What’s new in this book?

LF: Human history has been one of continuous scarcity. The abundance of food that has emerged for the majority of the world population in the last decades is so unique that we have not yet learnt to deal with it. We are still scared that there will not be enough, and that we will destroy our environment. Scarcity is our default mode, and that of our bodies, hence our difficulties to balance our diets and to reduce our ecological footprint. Abundance is a triumph of science and trade; it allows us to shed our fears of shortages. But the book argues that we require new ways of thinking, to reign in our needs (for example of meat) while producing food sustainably for all, with new methods (for example through recycling or using algae). The book demonstrates in detail that there is not one perfect way to produce and consume food, but that we always have to balance the trade-offs between different goals, such as large scale production (i.e. low food prices) and biodiversity. What is best depends on our goals and our insight in unintended side effects (we may like to see free roaming chickens but they may be more prone to disease that way).

Can you explain the title Hamburgers in Paradise?

LF: The title refers to a thought experiment: if Eve were alive today, what food would she offer Adam as a temptation? Paradise as a metaphor also refers to the landscapes on our planet, the collective Garden of Eden which, according to some views, we have irreversibly destroyed through large scale food production. These semi-conscious images of a pre-Industrial and idealized past are still guiding many of our reactions to modernization. The hamburger, of course, is the iconic food that symbolizes the rise of the modern middle class, from suburban America to places like Moscow or Mumbai, as well as the critical counterforces: slow food, vegetarian and organic products. The hamburger illustrates also the adaptation to new demands: fat and salt contents have been lowered, information on calories and nutritional values are published, wrappings are made of recycled materials and advertising to children is limited. In the most recent twist of history, the hamburger becomes popular once again in upper class restaurants, dipped in liquid Nitrogen, or in a vegetarian reincarnation.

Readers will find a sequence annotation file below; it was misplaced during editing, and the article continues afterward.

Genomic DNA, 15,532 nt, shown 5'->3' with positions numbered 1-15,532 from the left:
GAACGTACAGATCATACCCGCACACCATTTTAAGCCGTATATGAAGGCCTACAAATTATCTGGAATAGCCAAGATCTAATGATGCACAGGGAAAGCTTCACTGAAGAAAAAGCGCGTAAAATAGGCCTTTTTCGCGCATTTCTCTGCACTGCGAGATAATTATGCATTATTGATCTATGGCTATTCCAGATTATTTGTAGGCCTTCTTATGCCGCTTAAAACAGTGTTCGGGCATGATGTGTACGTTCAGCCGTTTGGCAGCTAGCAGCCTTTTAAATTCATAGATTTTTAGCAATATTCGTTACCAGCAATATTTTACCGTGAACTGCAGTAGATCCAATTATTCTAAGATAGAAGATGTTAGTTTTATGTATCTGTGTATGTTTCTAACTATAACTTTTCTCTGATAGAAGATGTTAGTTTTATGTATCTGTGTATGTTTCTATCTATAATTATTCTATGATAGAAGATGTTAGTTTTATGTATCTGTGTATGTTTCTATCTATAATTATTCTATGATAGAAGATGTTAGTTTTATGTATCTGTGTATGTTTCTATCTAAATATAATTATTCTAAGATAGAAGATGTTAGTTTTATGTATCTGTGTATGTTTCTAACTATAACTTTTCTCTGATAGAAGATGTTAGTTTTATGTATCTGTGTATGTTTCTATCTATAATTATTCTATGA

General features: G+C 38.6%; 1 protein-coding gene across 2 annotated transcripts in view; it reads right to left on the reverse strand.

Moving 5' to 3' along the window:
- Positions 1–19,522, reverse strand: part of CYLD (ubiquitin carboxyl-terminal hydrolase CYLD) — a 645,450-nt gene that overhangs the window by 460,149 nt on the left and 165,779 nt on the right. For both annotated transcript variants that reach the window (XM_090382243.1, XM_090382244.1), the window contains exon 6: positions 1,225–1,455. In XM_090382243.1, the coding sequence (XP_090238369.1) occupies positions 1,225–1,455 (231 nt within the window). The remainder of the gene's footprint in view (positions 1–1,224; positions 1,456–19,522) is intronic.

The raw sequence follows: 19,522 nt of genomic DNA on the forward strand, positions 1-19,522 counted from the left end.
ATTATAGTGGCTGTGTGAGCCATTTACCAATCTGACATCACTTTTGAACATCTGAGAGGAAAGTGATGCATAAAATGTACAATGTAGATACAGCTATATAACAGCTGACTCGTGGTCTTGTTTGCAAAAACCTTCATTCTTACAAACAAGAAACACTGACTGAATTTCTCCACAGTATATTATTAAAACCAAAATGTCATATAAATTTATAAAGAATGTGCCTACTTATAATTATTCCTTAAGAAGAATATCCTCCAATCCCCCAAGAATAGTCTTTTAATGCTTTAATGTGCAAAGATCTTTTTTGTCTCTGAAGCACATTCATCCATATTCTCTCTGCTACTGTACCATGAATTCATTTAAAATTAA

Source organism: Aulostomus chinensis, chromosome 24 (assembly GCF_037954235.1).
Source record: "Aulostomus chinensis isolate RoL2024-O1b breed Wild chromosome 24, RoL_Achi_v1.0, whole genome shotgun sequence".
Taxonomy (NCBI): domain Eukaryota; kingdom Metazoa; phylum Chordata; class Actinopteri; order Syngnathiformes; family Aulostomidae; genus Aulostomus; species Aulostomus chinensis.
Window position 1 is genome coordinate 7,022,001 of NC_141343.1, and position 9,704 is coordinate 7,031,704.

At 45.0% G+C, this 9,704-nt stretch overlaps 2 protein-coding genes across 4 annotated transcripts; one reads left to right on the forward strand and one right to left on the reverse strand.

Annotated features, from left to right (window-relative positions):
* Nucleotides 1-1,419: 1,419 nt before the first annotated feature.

Food is the source of much confusion today, we hear so many, contradictory stories about what we must or mustn’t eat and why. What is the reason for this confusion?

LF: Food and agriculture are the basis human survival. Food conjures up strong feelings, based on individual memories, strict convictions and long traditions, especially in times of rapid modernization. Many people, even in rural areas, are hardly aware of how food is really produced and how it lands on their plates. Nearly all of us rely on others, often far away, to feed us. Ignorance and dependency make us feel vulnerable and worried about food.

But we can also turn this around: behind every meal there is a story, one that is nearly always fascinating and often complex, but always worth telling. Food connects us with the past and the future.

Is there room for optimism?

LF: With current knowledge, we can feed nine or ten billion people quite easily. This doesn’t mean that there is no world food problem. Even if enough food can be produced this is not easy and more production does not mean food reaches people automatically. The current gap between actual and attainable yields is still enormous. At the same time, agricultural research and innovation continue to be needed to tackle specific problems of animal and plant diseases, poor soils and climate variation. The application of existing knowledge is hampered by poor infrastructure, unavailability of irrigation or fertilizer, dysfunctional markets and policy.